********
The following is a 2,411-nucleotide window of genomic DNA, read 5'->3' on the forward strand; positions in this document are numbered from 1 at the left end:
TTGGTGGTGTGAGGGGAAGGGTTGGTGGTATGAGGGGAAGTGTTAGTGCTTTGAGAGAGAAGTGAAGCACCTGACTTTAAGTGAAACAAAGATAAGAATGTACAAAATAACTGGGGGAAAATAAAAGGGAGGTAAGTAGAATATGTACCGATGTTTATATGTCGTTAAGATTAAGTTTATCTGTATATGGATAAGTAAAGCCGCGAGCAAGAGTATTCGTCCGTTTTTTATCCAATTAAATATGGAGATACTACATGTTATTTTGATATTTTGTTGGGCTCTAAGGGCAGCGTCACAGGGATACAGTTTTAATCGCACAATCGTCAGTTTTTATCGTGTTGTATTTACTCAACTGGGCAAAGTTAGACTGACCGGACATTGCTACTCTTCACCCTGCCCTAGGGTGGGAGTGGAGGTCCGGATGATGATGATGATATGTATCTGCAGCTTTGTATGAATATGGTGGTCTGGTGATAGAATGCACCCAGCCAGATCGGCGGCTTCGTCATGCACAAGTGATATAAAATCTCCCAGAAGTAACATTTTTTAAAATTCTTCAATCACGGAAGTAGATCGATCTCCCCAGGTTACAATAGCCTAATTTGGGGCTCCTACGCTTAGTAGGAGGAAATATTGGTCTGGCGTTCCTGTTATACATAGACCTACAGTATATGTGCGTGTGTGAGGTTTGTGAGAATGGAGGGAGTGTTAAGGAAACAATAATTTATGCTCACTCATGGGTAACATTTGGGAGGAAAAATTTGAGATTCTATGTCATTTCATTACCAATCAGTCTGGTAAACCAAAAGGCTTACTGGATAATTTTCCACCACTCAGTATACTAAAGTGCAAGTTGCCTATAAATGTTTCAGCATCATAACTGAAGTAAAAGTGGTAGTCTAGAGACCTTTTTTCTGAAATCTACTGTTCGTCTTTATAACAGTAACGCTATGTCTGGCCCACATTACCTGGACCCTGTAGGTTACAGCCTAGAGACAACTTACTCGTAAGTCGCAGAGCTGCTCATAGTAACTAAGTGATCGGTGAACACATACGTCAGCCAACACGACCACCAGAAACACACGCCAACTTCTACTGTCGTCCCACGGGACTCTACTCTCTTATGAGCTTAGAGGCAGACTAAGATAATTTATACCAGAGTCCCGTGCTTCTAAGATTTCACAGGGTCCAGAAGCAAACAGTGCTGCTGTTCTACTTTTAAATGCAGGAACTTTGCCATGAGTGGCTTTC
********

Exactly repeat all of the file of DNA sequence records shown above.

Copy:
The following is a 2,411-nucleotide window of genomic DNA, read 5'->3' on the forward strand; positions in this document are numbered from 1 at the left end:
TTGGTGGTGTGAGGGGAAGGGTTGGTGGTATGAGGGGAAGTGTTAGTGCTTTGAGAGAGAAGTGAAGCACCTGACTTTAAGTGAAACAAAGATAAGAATGTACAAAATAACTGGGGGAAAATAAAAGGGAGGTAAGTAGAATATGTACCGATGTTTATATGTCGTTAAGATTAAGTTTATCTGTATATGGATAAGTAAAGCCGCGAGCAAGAGTATTCGTCCGTTTTTTATCCAATTAAATATGGAGATACTACATGTTATTTTGATATTTTGTTGGGCTCTAAGGGCAGCGTCACAGGGATACAGTTTTAATCGCACAATCGTCAGTTTTTATCGTGTTGTATTTACTCAACTGGGCAAAGTTAGACTGACCGGACATTGCTACTCTTCACCCTGCCCTAGGGTGGGAGTGGAGGTCCGGATGATGATGATGATATGTATCTGCAGCTTTGTATGAATATGGTGGTCTGGTGATAGAATGCACCCAGCCAGATCGGCGGCTTCGTCATGCACAAGTGATATAAAATCTCCCAGAAGTAACATTTTTTAAAATTCTTCAATCACGGAAGTAGATCGATCTCCCCAGGTTACAATAGCCTAATTTGGGGCTCCTACGCTTAGTAGGAGGAAATATTGGTCTGGCGTTCCTGTTATACATAGACCTACAGTATATGTGCGTGTGTGAGGTTTGTGAGAATGGAGGGAGTGTTAAGGAAACAATAATTTATGCTCACTCATGGGTAACATTTGGGAGGAAAAATTTGAGATTCTATGTCATTTCATTACCAATCAGTCTGGTAAACCAAAAGGCTTACTGGATAATTTTCCACCACTCAGTATACTAAAGTGCAAGTTGCCTATAAATGTTTCAGCATCATAACTGAAGTAAAAGTGGTAGTCTAGAGACCTTTTTTCTGAAATCTACTGTTCGTCTTTATAACAGTAACGCTATGTCTGGCCCACATTACCTGGACCCTGTAGGTTACAGCCTAGAGACAACTTACTCGTAAGTCGCAGAGCTGCTCATAGTAACTAAGTGATCGGTGAACACATACGTCAGCCAACACGACCACCAGAAACACACGCCAACTTCTACTGTCGTCCCACGGGACTCTACTCTCTTATGAGCTTAGAGGCAGACTAAGATAATTTATACCAGAGTCCCGTGCTTCTAAGATTTCACAGGGTCCAGAAGCAAACAGTGCTGCTGTTCTACTTTTAAATGCAGGAACTTTGCCATGAGTGGCTTTC